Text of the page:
Author: Kendall Kulper (Website | Twitter)
Age Group: Young Adult
Publication Date: September 23, 2014 by Little, Brown Books for Young Readers
Source: A copy was provided by the publisher via NetGalley in exchange for an honest review. Thank you!
A sweeping historical romance about a witch who foresees her own murder--and the one boy who can help change her future.
Sixteen-year-old Avery Roe wants only to take her rightful place as the witch of Prince Island, making the charms that keep the island's whalers safe at sea, but her mother has forced her into a magic-free world of proper manners and respectability. When Avery dreams she's to be murdered, she knows time is running out to unlock her magic and save herself.
Avery finds an unexpected ally in a tattooed harpoon boy named Tane--a sailor with magic of his own, who moves Avery in ways she never expected. Becoming a witch might stop her murder and save her island from ruin, but Avery discovers her magic requires a sacrifice she never prepared for.
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My Review: Oh, this book. I'm seriously so conflicted about it. There's parts that I absolutely couldn't stand and others that make me want to hug it. I laughed, I cried, and I wanted to throw it in frustration. This isn't a book I'll easily forget but I'm not going to be looking back on it with hearts for eyes, if you know what I mean.
My biggest problem with this book, the one thing that made me want to tear my hair out and scream, was the main character. I was so not a fan of Avery Roe. I didn't understand her, honestly. Like, I got she wanted to become the Roe witch but I just didn't get why, besides the fact that she felt obligated to her ancestors. I especially didn't understand why she still wanted to be it toward the end. Also, she was always getting irrationally angry. Like, Tane would do something super nice for her and she would just go for the jugular and try to tear him down for no reason. Same thing with the way she treated her mom. Honestly, I liked her mom more than I liked Avery. I understood where she was coming from and I sympathized with her. Avery just didn't have my sympathy, especially with the attitude she had.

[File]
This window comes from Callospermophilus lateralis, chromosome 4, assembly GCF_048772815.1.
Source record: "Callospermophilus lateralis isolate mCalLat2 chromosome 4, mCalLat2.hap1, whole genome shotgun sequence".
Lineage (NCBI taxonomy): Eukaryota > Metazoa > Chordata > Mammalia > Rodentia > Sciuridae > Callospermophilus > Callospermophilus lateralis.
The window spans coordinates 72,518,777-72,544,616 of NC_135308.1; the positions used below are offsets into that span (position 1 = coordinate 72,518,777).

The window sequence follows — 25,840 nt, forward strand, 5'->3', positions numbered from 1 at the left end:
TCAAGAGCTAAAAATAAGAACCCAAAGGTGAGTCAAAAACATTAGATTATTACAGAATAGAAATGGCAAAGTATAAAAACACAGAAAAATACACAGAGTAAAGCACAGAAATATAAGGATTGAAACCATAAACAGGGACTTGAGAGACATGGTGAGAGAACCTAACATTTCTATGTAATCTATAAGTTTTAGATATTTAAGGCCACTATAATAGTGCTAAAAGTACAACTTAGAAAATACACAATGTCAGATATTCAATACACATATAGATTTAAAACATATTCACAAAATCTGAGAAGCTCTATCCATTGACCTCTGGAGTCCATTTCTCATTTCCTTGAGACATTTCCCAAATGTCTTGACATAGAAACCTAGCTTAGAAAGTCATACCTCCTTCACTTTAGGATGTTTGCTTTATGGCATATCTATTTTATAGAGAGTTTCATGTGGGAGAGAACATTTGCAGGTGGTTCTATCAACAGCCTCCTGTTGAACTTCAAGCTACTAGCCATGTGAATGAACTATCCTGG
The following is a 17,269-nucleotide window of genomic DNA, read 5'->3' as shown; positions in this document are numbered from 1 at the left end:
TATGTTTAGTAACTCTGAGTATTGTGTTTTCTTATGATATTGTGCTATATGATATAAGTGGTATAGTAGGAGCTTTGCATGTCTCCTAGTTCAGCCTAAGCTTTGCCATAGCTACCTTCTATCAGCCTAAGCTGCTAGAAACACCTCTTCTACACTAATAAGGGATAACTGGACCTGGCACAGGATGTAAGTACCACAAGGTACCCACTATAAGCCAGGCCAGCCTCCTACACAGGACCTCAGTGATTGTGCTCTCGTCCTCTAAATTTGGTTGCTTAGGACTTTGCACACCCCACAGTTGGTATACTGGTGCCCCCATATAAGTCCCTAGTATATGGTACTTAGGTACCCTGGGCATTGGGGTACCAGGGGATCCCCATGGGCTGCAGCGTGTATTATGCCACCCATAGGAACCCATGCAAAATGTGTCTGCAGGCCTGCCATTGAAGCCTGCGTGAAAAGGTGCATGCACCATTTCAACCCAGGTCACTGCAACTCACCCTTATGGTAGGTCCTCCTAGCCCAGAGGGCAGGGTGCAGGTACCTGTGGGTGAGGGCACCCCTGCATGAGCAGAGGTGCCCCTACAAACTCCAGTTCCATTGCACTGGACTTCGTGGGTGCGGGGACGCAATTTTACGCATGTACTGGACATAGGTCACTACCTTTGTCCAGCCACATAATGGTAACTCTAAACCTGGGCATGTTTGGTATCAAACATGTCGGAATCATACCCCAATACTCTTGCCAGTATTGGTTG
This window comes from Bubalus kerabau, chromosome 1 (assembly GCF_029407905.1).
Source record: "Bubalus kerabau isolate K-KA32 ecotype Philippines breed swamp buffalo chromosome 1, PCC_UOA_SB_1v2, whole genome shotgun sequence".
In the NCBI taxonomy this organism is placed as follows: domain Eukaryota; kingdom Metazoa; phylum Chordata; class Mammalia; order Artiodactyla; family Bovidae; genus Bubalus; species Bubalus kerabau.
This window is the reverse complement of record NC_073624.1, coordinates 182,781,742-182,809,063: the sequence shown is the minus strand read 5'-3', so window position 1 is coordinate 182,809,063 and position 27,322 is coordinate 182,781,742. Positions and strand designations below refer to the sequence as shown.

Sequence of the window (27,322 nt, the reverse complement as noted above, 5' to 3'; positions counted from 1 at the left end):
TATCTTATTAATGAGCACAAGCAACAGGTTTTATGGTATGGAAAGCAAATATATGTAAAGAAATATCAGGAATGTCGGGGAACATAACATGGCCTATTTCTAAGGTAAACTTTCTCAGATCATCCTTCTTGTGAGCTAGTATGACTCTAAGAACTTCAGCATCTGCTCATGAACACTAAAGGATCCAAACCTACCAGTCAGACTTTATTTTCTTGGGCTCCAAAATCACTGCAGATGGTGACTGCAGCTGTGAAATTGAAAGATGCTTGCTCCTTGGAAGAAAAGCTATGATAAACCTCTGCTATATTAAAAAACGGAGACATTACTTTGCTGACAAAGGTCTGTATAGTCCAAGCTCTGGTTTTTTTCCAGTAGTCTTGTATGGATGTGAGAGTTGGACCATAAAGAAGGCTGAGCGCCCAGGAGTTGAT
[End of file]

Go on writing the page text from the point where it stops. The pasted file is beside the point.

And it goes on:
As for Tane, I was sort of indifferent. I liked him but I wasn't rooting for him. There entire relationship felt kind of forced. I didn't understand why Tane liked Avery. Their relationship didn't interest me until about 80% into the book.
Also, I was frustrated with the magic in this book. I didn't get a good feel for it at all. It would be "explained" but then ten pages later Avery would do something or tell us something that completely contradicted what she had explained earlier. It made it maddening. I liked the overall idea of it, I just wish we were given a better explanation of the small details.
I've listed a lot of things I didn't like but one thing I did like was the writing style. The diction Kendall Kulper used throughout the novel was amazing. It made this world just jump from the pages. I truly felt like I was walking down the streets with Avery. Every single one of my senses were working throughout the novel. Though, I did get a little tired of the long sentences. There were so many commas and "ands" in this book that my mind just got a little tired while reading and I felt like I lost track of the point of the sentence.
This is one of those books that I'm not thrilled with. I had a lot of expectations and they weren't reached with this one. I'm not sure whether I'll revisit more of this author's works but I'll have to see. Like I said, I was conflicted with this book. I enjoyed a lot of it, even though I listed mostly negatives. I stuck it out through the end because I just needed to see how everything was wrapped up. I wasn't necessarily happy with the ending but I understood it.
"Hope—that stupid, silly creature that lived within me, no matter how often I tried to beat it to death—lifted its nose and sniffed at the air."